As for the rest of this episode, it is a mix of both moments that reward the fanboy in me for being so patient with this season, and moments that make me want to damn that patience into an eternal and fiery netherworld. With actually quite a bit to go over in terms of story, I figured for this week, I’d cover the rest chronologically. Which takes us to Fish Mooney’s subplot first. After the hijacking of her getaway ship last week, Fish awakens in a chamber of unknown coordinates where she and dozens of other prisoners seem to be being harvested for their organs. It doesn’t take long for Fish to figure out the hierarchy of the captives and she manages to usurp power, taking charge immediately. I’ve realized that my issue with Fish’s story throughout Season 1 is not the character herself or how she’s written, but with Jada Pinkett Smith’s performance and the fact that it throws me back to another ill-acted Batman rouge on the big screen – Tommy Lee Jones as Two-Face in Batman Forever. I am certainly not saying that there is anything lacking in the talent of these two actors themselves, but in both cases, it’s evident to the audience that their hearts are just not into the characters the way Jack Nicholson was as Joker, or how Robin Lord Taylor is as Oswald. Maybe they’re just doing what they can do to collect an easy paycheck or there’s some behind-the-scenes tension with the crew that’s unfortunately got a vicegrip on their performances. Whatever the reason, I’m surely convinced at this point of the season that Fish is not going to be remembered by me for being one of this show’s more memorable rogues.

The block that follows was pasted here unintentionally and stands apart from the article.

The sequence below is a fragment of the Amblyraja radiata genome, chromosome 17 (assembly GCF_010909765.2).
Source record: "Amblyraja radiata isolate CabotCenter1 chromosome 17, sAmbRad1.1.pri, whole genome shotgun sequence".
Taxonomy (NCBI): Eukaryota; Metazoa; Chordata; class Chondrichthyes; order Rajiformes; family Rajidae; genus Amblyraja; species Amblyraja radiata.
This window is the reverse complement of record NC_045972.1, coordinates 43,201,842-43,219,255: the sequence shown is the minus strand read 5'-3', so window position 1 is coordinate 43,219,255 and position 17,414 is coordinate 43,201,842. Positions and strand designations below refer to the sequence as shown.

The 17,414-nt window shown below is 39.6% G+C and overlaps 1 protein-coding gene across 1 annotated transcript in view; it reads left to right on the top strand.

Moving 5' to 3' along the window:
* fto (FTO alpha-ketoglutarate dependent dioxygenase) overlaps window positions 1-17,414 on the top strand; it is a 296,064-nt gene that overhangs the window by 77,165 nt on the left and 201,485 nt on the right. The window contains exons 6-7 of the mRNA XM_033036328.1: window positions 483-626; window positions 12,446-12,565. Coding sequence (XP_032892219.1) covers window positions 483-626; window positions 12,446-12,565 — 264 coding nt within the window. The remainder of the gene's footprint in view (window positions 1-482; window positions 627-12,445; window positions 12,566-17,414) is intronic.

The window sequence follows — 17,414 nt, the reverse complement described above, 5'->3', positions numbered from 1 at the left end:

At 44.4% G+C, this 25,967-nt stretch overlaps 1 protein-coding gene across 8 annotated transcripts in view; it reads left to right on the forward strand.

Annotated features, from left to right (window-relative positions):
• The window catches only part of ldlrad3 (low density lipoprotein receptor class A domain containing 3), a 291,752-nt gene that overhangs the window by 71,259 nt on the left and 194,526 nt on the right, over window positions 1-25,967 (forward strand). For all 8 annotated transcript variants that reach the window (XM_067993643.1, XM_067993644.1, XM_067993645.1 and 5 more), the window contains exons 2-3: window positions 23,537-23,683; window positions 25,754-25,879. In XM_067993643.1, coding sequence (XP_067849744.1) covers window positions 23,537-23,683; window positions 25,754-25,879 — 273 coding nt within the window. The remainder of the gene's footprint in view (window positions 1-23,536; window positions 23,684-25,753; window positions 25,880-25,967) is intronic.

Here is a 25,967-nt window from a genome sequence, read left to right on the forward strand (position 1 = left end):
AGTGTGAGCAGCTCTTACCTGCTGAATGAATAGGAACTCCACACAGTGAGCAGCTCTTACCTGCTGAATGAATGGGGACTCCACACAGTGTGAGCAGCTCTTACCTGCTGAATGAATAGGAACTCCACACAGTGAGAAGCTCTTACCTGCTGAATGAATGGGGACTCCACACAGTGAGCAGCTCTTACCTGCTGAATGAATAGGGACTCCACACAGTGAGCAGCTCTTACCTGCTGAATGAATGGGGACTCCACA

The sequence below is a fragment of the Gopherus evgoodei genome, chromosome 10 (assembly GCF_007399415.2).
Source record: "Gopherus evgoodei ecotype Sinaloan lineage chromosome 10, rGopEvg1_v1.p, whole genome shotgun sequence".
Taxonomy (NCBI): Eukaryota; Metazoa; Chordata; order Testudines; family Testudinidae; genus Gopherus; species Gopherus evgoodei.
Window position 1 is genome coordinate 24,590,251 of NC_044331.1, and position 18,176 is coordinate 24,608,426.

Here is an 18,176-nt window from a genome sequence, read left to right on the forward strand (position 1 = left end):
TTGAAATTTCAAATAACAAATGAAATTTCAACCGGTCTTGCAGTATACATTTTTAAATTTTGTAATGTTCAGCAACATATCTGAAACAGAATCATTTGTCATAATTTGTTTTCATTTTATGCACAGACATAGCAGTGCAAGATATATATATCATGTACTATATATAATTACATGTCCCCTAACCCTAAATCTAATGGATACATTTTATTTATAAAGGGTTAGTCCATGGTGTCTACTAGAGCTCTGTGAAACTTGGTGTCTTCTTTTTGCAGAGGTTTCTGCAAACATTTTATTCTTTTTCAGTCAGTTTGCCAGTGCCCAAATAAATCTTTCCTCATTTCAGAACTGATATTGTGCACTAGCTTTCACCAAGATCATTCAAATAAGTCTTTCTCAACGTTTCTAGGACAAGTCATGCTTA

At the GCPD, Gordon and Lee, still in a relationship that gets about as captivating as a plain rice cake, are having trouble agreeing on the appropriate amount of affection they should be displaying to each other while on the clock. Gordon’s already displaying twinges of irritation at the fact that he even has to have such a discussion with Lee – even though he’s the one that suggested Lee step in as the precinct’s next M.E. in the first place. To see Gotham reach for such a trite television cliché as the “working together ends up creating more issues for the relationship than it solves” so early for Gordon and Lee too – three dates, they actually make it a point to tell the audience – just further aggravates my annoyance with this subplot. What’s more, I’m convinced that Gordon actually has more chemistry with Oswald Cobblepot than he does with Lee Thompkins.